Australian Dictionary of Biography

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Corrigan, Tom (Tommy) (1851–1894)

by John Ritchie

This article was published in Australian Dictionary of Biography, Volume 3, (MUP), 1969

Tom Corrigan (1851-1894), by Charles Troedel & Co, 1890?

Tom Corrigan (1851-1894), by Charles Troedel & Co, 1890?

National Library of Australia, nla.pic-an9653841

Tom (Tommy) Corrigan (1851?-1894), jockey and trainer, was born in County Meath, Ireland, son of Thomas Corrigan and his wife Bridget, née Carney. In 1864 the family migrated to Victoria where he worked for his father on a dairy farm near Woodford. At 14 Tom rode his own mare, Juliet, to victory in the hack steeplechase at the Woodford publicans' picnic race meeting, won a saddle, and persuaded his father to allow him to leave home and join the stable of Tozer & Moran at Warrnambool. He served his apprenticeship in the bush circuit of the Western District, had his first mount at Flemington in 1867 and rode in the Melbourne Cup in 1872. By 1877 he was settled in Ballarat where he found a patron, Martin Loughlin. For over a decade the combination of Loughlin owner, Wilson trainer and Corrigan jockey dominated the Melbourne and Victorian country race-courses. Corrigan also rode at city and country tracks in New South Wales and Tasmania; on Loughlin's retirement he set himself up at Caulfield. In 1866-94 Corrigan had 238 wins, 135 seconds and 95 thirds from 788 starts. He won seven Grand Nationals: the Victoria Racing Club's Grand National Hurdle on Sir Peter and Grand National Steeplechase on Great Western, Wymlet and Game; and the Victoria Amateur Turf Club's Grand National Steeplechase on Left Bower, Game and Sir Wilfred.

Corrigan was small even by jockeys' standards and proudly sported a huge moustache. Contemporaries saw him as 'a merry hearted little Irishman', courteous, devoted to his Church and family, generous, unfailing in good temper, and superstitious though pretending not to be; even Henry Lawson in his agonizings warmed to Corrigan's bright smile. He was not an artistic horseman but was strong and game, with a fine sense of pace which enabled him to handle the most fractious mount. To the Age, which usually found racing 'morally dubious', he was a model of fair dealing and unquestionable integrity. He always rode to win. This combination of temper, capability and 'straightness' ensured his fame. The Argus acclaimed him the most popular and best cross-country rider in Australia and doubted whether England could boast a superior, Banjo Paterson wrote a poem about him, and Thomas Haydon saw him as an institution: 'The first inquiry backers made on reaching a race-course would be “What's Corrigan riding?”'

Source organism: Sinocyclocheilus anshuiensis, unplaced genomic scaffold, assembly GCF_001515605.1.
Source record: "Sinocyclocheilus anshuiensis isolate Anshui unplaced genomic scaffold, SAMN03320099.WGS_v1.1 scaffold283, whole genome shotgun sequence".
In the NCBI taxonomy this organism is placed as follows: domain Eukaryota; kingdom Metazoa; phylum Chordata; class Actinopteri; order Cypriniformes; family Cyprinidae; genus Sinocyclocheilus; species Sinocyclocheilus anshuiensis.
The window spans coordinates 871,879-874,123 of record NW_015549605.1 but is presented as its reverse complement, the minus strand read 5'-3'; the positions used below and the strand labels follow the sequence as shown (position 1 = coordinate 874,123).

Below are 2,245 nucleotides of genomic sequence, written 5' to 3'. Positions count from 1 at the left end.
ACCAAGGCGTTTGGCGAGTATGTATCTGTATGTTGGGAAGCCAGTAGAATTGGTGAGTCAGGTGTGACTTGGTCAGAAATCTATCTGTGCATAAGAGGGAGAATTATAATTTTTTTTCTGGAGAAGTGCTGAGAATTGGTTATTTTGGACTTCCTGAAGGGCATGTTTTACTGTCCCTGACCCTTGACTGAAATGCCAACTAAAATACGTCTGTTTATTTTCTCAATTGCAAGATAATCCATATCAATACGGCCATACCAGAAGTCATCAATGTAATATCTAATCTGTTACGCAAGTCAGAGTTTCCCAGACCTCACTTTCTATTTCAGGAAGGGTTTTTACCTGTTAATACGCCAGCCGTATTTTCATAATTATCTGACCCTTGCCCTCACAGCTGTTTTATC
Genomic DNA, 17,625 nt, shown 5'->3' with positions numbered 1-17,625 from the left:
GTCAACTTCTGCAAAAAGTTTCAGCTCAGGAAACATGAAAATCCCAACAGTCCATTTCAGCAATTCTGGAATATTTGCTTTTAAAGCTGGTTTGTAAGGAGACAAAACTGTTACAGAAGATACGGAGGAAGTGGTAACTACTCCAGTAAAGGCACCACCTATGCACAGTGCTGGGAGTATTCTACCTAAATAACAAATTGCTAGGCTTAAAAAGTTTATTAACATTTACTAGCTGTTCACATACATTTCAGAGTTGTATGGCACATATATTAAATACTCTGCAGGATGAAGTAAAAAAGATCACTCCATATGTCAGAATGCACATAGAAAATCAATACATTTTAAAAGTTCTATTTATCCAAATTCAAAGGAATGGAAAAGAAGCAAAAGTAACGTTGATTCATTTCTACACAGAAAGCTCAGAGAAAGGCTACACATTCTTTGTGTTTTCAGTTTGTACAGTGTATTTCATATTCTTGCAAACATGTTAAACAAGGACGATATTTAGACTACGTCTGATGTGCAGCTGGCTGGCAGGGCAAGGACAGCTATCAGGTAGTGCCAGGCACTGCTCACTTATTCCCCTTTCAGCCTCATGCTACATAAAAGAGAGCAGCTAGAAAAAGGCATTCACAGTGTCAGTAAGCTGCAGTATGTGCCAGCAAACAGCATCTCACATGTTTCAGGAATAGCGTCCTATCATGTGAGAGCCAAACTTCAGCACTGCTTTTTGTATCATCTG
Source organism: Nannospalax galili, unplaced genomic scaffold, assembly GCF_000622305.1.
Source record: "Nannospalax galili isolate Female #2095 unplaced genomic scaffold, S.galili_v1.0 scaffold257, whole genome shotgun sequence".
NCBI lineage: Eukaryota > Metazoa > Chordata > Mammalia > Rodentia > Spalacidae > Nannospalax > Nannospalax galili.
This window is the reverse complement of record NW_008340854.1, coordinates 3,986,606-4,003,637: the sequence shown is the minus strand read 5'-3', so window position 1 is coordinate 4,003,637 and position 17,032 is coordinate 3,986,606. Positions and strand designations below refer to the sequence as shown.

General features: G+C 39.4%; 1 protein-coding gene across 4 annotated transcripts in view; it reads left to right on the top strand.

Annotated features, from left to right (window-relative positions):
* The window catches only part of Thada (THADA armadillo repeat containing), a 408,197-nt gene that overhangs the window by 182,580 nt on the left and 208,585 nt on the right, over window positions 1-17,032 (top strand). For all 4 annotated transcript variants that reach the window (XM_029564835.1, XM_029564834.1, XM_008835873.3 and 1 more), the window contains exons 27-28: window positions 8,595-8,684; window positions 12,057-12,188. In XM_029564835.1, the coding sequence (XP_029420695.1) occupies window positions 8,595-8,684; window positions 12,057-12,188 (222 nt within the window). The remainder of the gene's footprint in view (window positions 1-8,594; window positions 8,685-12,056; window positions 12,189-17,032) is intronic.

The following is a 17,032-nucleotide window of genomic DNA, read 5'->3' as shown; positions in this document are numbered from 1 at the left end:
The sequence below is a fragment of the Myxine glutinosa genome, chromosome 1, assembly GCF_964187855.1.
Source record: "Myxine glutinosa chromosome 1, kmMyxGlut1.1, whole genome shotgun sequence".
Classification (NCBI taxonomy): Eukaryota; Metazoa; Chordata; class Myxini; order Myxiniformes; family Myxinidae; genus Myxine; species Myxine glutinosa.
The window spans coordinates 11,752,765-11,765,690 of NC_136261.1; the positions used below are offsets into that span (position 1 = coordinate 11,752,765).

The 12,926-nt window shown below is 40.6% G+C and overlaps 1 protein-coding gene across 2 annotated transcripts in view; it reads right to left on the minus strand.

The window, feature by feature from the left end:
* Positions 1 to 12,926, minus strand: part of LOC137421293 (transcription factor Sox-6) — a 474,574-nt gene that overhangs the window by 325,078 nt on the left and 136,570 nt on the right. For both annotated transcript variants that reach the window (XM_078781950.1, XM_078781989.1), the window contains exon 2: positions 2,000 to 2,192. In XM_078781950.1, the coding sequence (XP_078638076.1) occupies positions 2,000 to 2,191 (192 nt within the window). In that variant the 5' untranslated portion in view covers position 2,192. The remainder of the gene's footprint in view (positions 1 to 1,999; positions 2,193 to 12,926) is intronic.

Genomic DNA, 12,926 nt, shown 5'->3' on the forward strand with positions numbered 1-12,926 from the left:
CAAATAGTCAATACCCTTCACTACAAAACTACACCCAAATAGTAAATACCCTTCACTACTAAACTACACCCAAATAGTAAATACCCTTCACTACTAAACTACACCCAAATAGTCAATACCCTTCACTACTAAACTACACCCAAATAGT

On 11 August 1894 his mount, Waiter, fell in the Caulfield Grand National Steeplechase and Corrigan suffered laceration of the brain. Next day crowds waited outside his home and prayers were offered at St Francis's Church. He died early on the 13th without regaining consciousness. Though once worth £15,000, Corrigan died poor. A fund was opened for his young widow Robena, née Jamieson, and two children. His funeral was reputed the largest Melbourne had known. Before the cortège left his home, the route from Caulfield to the Melbourne general cemetery was lined with thousands and by 2 p.m. Swanston Street was 'one mass of humanity'. Road traffic was suspended for two hours, flags flew at half-mast and shops closed. A hundred jockeys and trainers preceded the hearse, Corrigan's boots and green and white jacket rested on his coffin, and the procession was two miles (3.2 km) long; carriages, horsemen and pedestrians, from chairmen of committees to mere stable lads. Among the cartloads of wreaths one was from Governor and Lady Hopetoun, another shaped as a horseshoe from some urchin newsboys. 'A stranger would have imagined that the remains of some great warrior or statesman were being conveyed to the grave'.

In the depressed 1890s hungry-eyed men at race-courses seeking money, escape and perhaps a new identity saw Corrigan as a man they could trust, a cross-class phenomenon who brought colour into the darkness and misery of many lives.

Select Bibliography

  • J. Pollard (ed), Horses and Horsemen (Melb, 1965)
  • Argus (Melbourne), 13, 16 Aug 1894
  • Weekly Times (Melbourne), 18 Aug 1894
  • Truth (Melbourne), 18 July 1914
  • Australian Sporting Celebrities, vol 9 (State Library of Victoria).

Citation details

John Ritchie, 'Corrigan, Tom (Tommy) (1851–1894)', Australian Dictionary of Biography, National Centre of Biography, Australian National University, http://adb.anu.edu.au/biography/corrigan-tom-tommy-3265/text4945, published in hardcopy 1969, accessed online 22 August 2014.

This article was first published in hardcopy in Australian Dictionary of Biography, Volume 3, (MUP), 1969

© Copyright Australian Dictionary of Biography, 2006-2014

Tom Corrigan (1851-1894), by Charles Troedel & Co, 1890?

Tom Corrigan (1851-1894), by Charles Troedel & Co, 1890?

National Library of Australia, nla.pic-an9653841

Life Summary [details]

Birth

1851
Meath, Ireland

Death

13 August 1894
Melbourne, Victoria, Australia

Cultural Heritage
Religious Influence
Occupation